• March 18, 2022

Lyudmila Cushing Killed in 18-Wheeler Accident on Route 7 in Addison County, VT

Addison County, VT -- March 15, 2022, 69-year-old Lyudmila Cushing was killed in a collision with a commercial truck on Route 7 in Addison County.

Authorities say the incident happened shortly before 3:25 p.m. at the intersection of Route 7 and Leicester Whiting Road. Preliminary investigation suggests Cushing was driving a Honda CRV east on Leicester Whiting Road when she approached Route 7 and allegedly failed to enter it safely. After passing into the highway's travel lanes the Honda was hit by a Kenworth tractor-trailer driven by 59-year-old Norman Arnold.

Cushing suffered fatal injuries in the collision. Arnold was reportedly unhurt.

No further information is currently available.

Commentary on Lyudmila Cushing Accident on Route 7 in Addison County

If the details in preliminary reports are accurate it's not clear why the victim might have failed to yield to the passing truck, but before anyone concludes that she just made a mistake it's important to account for other potential explanations. That means learning as many details as possible, including the following:

Could the victim's SUV have had some kind of mechanical or brake problem that kept her from stopping? What about any health problems that might have incapacitated her? Could something have obstructed her view of the approaching semi-truck? Was signage covered, blocked, or missing at the intersection? Were there any other vehicles around at the time? Could bad weather or hazardous road conditions have played a part? Does that area have any history of similar crashes? Is the intersection designed poorly? Ignoring right-of-way for a moment, could the truck driver have done anything differently to avoid the collision or reduce its damage?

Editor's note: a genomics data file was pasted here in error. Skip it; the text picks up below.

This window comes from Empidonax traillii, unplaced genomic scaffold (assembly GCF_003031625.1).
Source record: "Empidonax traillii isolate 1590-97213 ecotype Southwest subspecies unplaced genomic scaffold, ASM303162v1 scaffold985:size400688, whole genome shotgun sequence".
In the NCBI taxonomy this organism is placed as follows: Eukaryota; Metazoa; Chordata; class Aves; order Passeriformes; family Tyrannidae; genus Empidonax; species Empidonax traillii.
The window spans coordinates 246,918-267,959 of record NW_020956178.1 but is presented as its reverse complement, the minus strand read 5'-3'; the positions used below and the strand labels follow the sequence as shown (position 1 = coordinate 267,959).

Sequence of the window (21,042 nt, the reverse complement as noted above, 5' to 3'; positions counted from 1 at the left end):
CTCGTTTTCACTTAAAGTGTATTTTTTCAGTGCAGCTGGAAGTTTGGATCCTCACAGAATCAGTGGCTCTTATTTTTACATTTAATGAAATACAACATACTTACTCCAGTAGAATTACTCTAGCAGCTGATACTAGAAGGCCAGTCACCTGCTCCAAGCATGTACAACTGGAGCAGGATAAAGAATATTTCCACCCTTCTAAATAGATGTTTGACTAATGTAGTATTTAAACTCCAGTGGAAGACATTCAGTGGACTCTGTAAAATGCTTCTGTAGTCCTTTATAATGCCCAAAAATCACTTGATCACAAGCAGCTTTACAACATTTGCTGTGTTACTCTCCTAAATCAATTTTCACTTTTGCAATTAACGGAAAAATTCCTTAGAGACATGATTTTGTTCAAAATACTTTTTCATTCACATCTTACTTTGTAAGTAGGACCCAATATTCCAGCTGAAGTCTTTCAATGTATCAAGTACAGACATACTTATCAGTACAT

Lyudmila Cushing Killed in 18-Wheeler Accident on Route 7 in Addison County, VT

I'm not trying to overcomplicate this matter, nor do I want to unfairly blame anyone. I just want to make sure all the variables are known as they should be after any accident. Without looking into all the possibilities no one can be certain why things happened the way they did. Unusual elements contribute to accidents all the time, but slip through the cracks during a "by the book" investigation.

We even saw a recent incident in West Texas where a person allegedly ran a stop sign and fatally crashed with an 18-wheeler, only for us to find out later that road crews actually removed the signs there during construction and didn't put them back. The victim didn't even know he had to stop, but until that fact came to light police and the public unfairly blamed him for a crash beyond his control.

It's pretty rare for stop signs to go missing, but my point is just that many crashes aren't as simple as they might appear and subtle-but-crucial details are often overlooked or misunderstood. The victim's loved ones deserve know that every effort was made to find the whole truth; will police be as thorough as is needed to get it, or would an independent investigator stand a better chance of learning all the facts?


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